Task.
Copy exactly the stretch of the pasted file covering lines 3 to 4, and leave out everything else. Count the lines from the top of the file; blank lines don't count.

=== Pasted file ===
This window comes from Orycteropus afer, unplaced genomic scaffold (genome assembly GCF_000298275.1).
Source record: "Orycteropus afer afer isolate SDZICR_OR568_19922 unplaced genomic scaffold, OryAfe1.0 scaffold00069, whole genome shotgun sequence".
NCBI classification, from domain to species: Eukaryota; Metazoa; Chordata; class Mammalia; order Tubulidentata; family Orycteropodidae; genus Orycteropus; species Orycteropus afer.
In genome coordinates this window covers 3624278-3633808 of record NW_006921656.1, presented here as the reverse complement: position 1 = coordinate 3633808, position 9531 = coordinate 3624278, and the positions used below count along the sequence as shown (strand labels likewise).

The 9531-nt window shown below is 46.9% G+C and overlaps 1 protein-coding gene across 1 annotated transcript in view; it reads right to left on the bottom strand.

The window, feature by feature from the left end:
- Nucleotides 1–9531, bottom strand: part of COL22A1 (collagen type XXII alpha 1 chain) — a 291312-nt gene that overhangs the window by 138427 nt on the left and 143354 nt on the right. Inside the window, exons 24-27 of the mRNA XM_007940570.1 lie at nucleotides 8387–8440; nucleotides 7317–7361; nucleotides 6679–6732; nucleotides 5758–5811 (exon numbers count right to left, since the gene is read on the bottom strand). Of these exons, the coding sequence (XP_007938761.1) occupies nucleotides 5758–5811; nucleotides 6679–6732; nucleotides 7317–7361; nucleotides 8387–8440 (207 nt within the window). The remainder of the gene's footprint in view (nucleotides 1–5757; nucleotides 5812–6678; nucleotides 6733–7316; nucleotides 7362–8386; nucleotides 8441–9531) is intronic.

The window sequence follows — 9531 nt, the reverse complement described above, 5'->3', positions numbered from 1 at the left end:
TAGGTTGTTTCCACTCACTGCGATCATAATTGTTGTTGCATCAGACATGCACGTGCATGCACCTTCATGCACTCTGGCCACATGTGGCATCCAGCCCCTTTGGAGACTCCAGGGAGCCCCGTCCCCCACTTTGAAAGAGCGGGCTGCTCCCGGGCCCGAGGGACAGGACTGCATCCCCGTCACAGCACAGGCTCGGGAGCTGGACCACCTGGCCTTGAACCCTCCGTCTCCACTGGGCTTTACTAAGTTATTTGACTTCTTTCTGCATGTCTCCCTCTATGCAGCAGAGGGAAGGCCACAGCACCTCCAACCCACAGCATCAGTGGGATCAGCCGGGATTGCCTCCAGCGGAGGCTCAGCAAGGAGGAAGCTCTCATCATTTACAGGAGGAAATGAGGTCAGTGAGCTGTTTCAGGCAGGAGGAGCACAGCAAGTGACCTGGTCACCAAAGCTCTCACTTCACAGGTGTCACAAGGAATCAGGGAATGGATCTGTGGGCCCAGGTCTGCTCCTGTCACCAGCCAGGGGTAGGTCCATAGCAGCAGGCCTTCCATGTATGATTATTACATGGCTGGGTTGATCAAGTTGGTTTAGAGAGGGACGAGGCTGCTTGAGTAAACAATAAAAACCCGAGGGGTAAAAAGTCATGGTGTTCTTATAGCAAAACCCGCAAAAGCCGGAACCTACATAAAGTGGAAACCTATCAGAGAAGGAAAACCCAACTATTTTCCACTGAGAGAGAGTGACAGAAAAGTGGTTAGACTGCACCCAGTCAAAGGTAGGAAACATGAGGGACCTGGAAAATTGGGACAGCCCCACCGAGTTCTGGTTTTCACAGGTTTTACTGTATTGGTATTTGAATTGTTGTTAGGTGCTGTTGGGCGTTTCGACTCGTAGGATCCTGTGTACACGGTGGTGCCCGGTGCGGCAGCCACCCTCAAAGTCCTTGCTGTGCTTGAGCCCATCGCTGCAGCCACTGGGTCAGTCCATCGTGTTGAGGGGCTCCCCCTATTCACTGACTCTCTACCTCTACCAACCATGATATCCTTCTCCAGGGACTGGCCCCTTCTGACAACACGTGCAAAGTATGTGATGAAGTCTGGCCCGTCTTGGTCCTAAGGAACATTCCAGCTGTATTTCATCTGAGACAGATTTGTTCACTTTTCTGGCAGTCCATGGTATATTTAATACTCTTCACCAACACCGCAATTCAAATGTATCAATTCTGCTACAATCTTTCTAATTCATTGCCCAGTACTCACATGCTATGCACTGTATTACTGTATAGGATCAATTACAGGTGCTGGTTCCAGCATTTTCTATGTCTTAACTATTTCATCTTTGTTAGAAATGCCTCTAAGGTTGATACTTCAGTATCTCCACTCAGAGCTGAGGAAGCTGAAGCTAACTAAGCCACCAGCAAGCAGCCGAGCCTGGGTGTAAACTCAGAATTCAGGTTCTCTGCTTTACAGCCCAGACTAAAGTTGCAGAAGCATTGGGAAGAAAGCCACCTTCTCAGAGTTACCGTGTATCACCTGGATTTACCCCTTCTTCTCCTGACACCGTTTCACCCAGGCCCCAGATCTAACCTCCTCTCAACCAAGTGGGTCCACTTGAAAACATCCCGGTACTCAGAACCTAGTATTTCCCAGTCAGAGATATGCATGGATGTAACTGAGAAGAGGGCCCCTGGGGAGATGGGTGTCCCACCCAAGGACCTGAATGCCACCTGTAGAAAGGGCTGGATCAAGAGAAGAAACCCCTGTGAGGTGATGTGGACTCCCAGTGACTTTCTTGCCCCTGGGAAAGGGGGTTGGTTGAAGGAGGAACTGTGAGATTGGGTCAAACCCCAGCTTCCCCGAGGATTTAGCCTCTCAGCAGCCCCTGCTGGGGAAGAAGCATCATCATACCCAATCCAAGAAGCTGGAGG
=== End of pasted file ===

NCBI classification, from domain to species: Eukaryota; Metazoa; Chordata; class Mammalia; order Tubulidentata; family Orycteropodidae; genus Orycteropus; species Orycteropus afer.
In genome coordinates this window covers 3624278-3633808 of record NW_006921656.1, presented here as the reverse complement: position 1 = coordinate 3633808, position 9531 = coordinate 3624278, and the positions used below count along the sequence as shown (strand labels likewise).